Is There Anything Special About Religion?

Recent debates over the meaning of religious freedom, argues Mark Bauerlein, often tend to ignore the idea—once taken for granted—that religion serves a distinct social and moral purpose:

[T]he Founders . . . placed religious liberty as the first guarantee in the Bill of Rights for a reason. They understood that religious conviction is different from other preferences. They were sensitive to its depths, to its definitive character, and most obviously to the fact that people who believe in God and belong to a church accept both as transcendent authorities.

But, of course, if you regard religion as just another human construct, then it has no claim higher than other claims. . . . The conclusion is inevitable once you conceive of religion as simply a group identity. At that point, the error of religious faith is to set its central object, God, above other groups’ central objects (for instance, same-sex desire) after having entered the public sphere.

Read more at First Things

More about: American founding, church and state, Freedom of Religion, Religion & Holidays, U.S. Constitution

 

The Viciousness of the Left’s Turn against Israel

Naturally, neither the Spanish prime minister Pedro Sanchez nor his political ally and compatriot Josep Borrell—who was as quick to express his sorrow over the death of the Iranian president as he has been to condemn Israel for war crimes on flimsy evidence—would admit any hostility toward Jews. These two socialists would instead fall back on the rhetoric of progressive internationalism, and their defenders would rush in to complain of the “weaponization of anti-Semitism” to stifle any criticism of Israel. Susie Linfield, a scholar of leftwing anti-Zionism, has some thoughts on this matter:

There is . . . something almost laughable—though also deeply irritating—about the increasingly talmudic debate over whether anti-Zionism is anti-Semitism. [The magazine] n+1 published an open letter signed by many leftist Jewish writers, insisting that the two “anti’s” aren’t the same. But they couldn’t bring themselves even to mention the Hamas attacks by name, instead putting forth a sort of wimpy “all lives matter” line. So let’s stipulate: no, anti-Zionism isn’t always anti-Semitism. You’re not an anti-Semite? Mazel tov! Unfortunately, the political positions of many self-professed anti-Zionists are atrocious nonetheless.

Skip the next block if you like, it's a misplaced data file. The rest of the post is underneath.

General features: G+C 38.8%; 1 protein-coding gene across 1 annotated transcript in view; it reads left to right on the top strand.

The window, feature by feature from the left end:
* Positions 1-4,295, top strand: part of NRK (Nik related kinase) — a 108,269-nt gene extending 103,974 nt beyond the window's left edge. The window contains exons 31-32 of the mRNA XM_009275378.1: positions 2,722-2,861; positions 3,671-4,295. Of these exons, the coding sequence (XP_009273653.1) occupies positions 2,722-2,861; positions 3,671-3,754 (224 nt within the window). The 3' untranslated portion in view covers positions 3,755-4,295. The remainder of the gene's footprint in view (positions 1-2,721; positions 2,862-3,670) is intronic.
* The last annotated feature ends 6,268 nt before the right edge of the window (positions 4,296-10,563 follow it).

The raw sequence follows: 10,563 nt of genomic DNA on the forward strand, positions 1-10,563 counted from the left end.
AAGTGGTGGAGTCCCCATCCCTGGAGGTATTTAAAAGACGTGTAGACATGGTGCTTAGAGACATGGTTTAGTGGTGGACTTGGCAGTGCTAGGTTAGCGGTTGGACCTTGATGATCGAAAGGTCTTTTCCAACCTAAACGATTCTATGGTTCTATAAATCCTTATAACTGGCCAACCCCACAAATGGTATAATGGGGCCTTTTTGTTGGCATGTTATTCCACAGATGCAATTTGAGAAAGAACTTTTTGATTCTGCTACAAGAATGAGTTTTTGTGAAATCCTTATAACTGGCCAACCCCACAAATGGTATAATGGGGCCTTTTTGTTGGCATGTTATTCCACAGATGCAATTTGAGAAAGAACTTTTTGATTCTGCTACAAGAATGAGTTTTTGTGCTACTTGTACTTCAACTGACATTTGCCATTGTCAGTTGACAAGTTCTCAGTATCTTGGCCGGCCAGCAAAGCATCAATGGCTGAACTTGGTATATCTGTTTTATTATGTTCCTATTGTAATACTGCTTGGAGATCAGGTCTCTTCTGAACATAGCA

And what’s so weird about all this is that in the aftermath of October 7, it’s become crystal clear that anti-Zionism is often anti-Semitism, and deeply so. The loathing, the resentment, the vilification of Jews is viscerally palpable in so many of the pro-Palestinian demonstrations, articles, statements. The n+1 statement was titled “A Dangerous Conflation.” It seems to me that what’s dangerous is the vicious, unhinged anti-Semitism that is circulating all over the world and all over this country, including in its elite spaces.

This is one of the many striking passages in an interview with Linfield by Robert Boyers for the left-leaning journal Salmagundi. Boyers, although admirably open-minded, comes to the conversation with the assumptions of someone steeped in progressive assumptions about the Israel-Palestinian conflict, for which Linfield has little patience. For instance, to the insistence that the movement to boycott, divest from, and sanction Israel (BDS) isn’t anti-Semitic even if “some BDS supporters envision a total undoing of the Zionist project,” Linfield responds:

What does it mean to “totally undo” a national project—in this case, one that saved millions of Jewish lives? Who the hell is BDS to undo a national project? Are there other national projects on its hit list—France? Bangladesh? China? Why is eliminationism considered a valid “project”—a progressive project!—when it comes to the state of the Jewish people? What will the “total undoing” of Israel look like? We know the answer: it will look like October 7.

Read more at Salmagundi

More about: Anti-Semitism, Anti-Zionism, BDS, Leftism